Thursday, 15 September 2011

Top 10 Contemporary Political Artists: 8 Jeremy Deller

Bats - Still from Memory Bucket 2003
So far in my Top Ten Contemporary Political Artists (which should really be called 10 Contemporary Political Artists as it is non-hierarchical), I've covered a political painter in Wilhelm Sasnal and an installation artist in Thomas Hirschhorn.  Jeremy Deller is essentially a performance artist, who makes videos to document the acts.  He was nominated for the Turner Prize in 2004, an extremely political year for the Turner Prize, which was won by Langlands and Bell who made work about Afghanistan.  I remember seeing them in the Tate and was surprised that they were documenting their work themselves!  One of their main pieces, Zardad's Dog, was withdrawn as it was considered that it might be in contempt of court - a trial involving Zardad was going on in London at the time (you can't get more relevant than that - look out for Langlands and Bell in future posts!). Yinka Shonibare was also shortlisted and his work deals explicitly with post colonialism.  The 2004 Turner Prize was seated very much in the wake of 9-11 but Deller's work looked farther back.  His main piece "Memory Bucket" is a collection of interviews of residents from Waco and Crawford Texas.  Deller was doing a residency in Texas at the time.  Waco embodies an overaggressive state.  The BATF (Bureau of Alcohol, Tobacco and Firearms) believed that the Branch Davidians were molesting children, stock piling arms and running a drug factory.  They stormed the complex using machine guns and attack helicopters.  The Branch Davidians responded with an act of collective suicide - burning themselves to death.  The BATF then bulldozed the whole site - even though it was a crime scene.  They later, in court, produced a rifle "from the scene" which was brand new, wooded butt still intact with no sign of fire damage. Deller's work is often about history and how we remember history.  He reminds us that history is written by the winners, and when the winners are the State, they have total control over how and what we remember.  Almost total: Deller interviews a survivor of the fire who has constructed a visitor centre on the site of the massacre.  He believes that he needs to tell everybody about the event, and then the second coming will occur.  Memory Bucket ends with an apocalyptic scene of thousands of bats flying out of a cave, a dark cloud that hangs over America's pro-Bush enthusiasm.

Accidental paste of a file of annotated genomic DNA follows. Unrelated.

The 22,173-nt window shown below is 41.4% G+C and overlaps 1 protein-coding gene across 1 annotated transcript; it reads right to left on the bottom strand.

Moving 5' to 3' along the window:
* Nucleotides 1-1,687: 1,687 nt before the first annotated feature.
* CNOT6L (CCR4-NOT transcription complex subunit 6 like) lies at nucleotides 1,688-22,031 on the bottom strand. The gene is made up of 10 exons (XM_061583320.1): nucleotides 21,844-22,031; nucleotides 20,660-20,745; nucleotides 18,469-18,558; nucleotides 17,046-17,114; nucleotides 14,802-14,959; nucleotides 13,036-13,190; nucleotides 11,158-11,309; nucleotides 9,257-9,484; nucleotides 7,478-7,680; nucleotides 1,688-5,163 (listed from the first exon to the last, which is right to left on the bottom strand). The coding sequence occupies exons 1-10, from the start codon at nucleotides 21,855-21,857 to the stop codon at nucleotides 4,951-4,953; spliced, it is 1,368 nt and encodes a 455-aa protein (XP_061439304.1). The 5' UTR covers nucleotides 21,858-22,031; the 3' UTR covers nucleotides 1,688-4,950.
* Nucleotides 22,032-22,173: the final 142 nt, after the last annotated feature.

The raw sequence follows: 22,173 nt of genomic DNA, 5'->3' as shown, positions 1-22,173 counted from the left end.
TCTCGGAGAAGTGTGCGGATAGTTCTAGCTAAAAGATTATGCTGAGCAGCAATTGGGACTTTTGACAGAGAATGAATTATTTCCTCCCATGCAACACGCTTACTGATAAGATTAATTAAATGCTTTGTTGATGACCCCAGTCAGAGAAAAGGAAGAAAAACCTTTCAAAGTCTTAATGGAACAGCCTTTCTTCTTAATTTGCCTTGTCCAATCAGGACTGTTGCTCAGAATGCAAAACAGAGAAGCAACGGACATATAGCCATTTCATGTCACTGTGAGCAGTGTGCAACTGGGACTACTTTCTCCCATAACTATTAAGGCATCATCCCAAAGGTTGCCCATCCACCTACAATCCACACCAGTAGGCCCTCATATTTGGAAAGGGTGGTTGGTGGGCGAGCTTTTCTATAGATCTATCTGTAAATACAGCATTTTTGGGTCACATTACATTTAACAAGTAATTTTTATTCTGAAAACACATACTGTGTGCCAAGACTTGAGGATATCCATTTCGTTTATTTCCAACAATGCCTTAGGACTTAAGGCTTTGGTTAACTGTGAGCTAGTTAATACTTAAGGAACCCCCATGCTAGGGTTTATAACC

The exhibition Life/Live continues with the theme of historical collective memory.  Deller curated  Life/Live in 1996/7, it featured portraits of the infamous including the drug dealer associated with Leah Betts' death and a stalker of Princess Diana.  This reminds us of how (seemingly) important events are quickly forgotten or fade to the backs of our minds.  Everything's an emergency on 24-hour news channels (it has to be to grab our attention), but because it's 24-hour it needs to be constantly updated and superseded by the next emergency or catastrophe. 

Deller's work is often about civic pride (and snobbishness), parades, and re-enactments. 
In another piece shown at the Turner Prize he draws out connections between